I can explain. (No really. Just keep reading.)

I’ve started and then just never been able to post a bunch of posts in the last year for one reason or another. I noticed that it’s been pretty much exactly one year since I’ve posted. And a year it’s been. A rough year? An interesting year? I guess I’d have to say a year, so full of terrible and good things, that I have no idea how to classify it at this point.

One year ago I found out that my Dad, my primary parent, one of my best friends and biggest supporters in life and in all things medical, had cancer. A very bad cancer. After The Diagnosis he came to live with me for awhile and sought treatment at the Big Fancy Medical Center where I’m training. Soon after The Diagnosis, I got dumped, in an email by the guy I’d been dating for 3-ish years. I was on Gyn Onc at the time. (Anyone who knows anything about an OB/Gyn residency probably knows what I mean when I add on that little tid bit. Yeah.) Oh, and my laptop broke. I was too broke to do anything about that. Aside from using the computers at work to do strictly work-type things that did not include blogging.

Since all of that happened, almost exactly a year ago, a lot more good and terrible things have happened.

My Dad died.

And it was the most terrible thing. I can’t even explain right now, how terrible and horrible it was. Watching the rapid decline, and eventually being there at the end, seeing him suffer, waste away, his pupils dilate the moment that life left his body.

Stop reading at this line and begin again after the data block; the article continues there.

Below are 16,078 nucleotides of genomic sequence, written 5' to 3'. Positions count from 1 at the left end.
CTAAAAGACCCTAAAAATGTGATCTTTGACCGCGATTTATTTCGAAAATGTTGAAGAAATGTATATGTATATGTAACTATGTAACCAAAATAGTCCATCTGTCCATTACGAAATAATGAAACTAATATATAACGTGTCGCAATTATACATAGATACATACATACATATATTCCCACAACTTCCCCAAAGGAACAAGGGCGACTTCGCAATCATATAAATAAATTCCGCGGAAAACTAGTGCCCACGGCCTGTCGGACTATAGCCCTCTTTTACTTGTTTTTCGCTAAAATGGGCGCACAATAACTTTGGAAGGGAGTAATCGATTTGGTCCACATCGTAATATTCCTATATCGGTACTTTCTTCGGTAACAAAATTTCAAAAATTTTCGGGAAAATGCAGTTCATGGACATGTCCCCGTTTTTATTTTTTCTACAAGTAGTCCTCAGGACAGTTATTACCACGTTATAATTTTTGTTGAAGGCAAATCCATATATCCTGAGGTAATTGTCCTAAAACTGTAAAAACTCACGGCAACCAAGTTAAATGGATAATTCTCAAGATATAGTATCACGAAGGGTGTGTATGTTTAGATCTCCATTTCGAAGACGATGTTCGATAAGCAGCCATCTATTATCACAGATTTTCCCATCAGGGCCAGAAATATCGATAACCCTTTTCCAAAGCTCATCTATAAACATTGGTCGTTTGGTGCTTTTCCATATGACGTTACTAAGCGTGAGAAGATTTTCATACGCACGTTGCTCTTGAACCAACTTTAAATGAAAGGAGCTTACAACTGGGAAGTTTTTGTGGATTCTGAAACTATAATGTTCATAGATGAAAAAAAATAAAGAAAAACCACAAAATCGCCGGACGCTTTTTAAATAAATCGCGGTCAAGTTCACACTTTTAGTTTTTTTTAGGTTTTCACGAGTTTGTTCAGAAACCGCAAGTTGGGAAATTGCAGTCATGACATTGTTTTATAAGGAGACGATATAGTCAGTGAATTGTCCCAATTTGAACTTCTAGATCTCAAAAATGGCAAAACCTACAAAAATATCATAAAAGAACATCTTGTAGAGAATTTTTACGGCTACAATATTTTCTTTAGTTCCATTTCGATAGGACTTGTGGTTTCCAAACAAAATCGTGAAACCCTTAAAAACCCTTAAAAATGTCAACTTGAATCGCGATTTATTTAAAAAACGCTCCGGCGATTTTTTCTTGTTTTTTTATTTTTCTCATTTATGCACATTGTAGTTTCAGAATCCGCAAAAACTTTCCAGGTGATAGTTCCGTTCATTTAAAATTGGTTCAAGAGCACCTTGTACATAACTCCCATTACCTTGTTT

It was the most terrible thing I have ever seen, and I have seen many terrible things having been in medicine for a relatively long time by now. And I won’t write about it any more, I can’t at the moment. Maybe some time when I have a little more time to collect my thoughts and write something more eloquent and appropriate.

Somehow, in the middle of the terrible, horribleness, I also met someone. For a fair amount of time, after the unceremonious email dumping, I didn’t think this was possible. To meet a ‘someone’ again. But, through the magic of many, very encouraging friends, a couple of internet dating sites, and fate (?). It happened.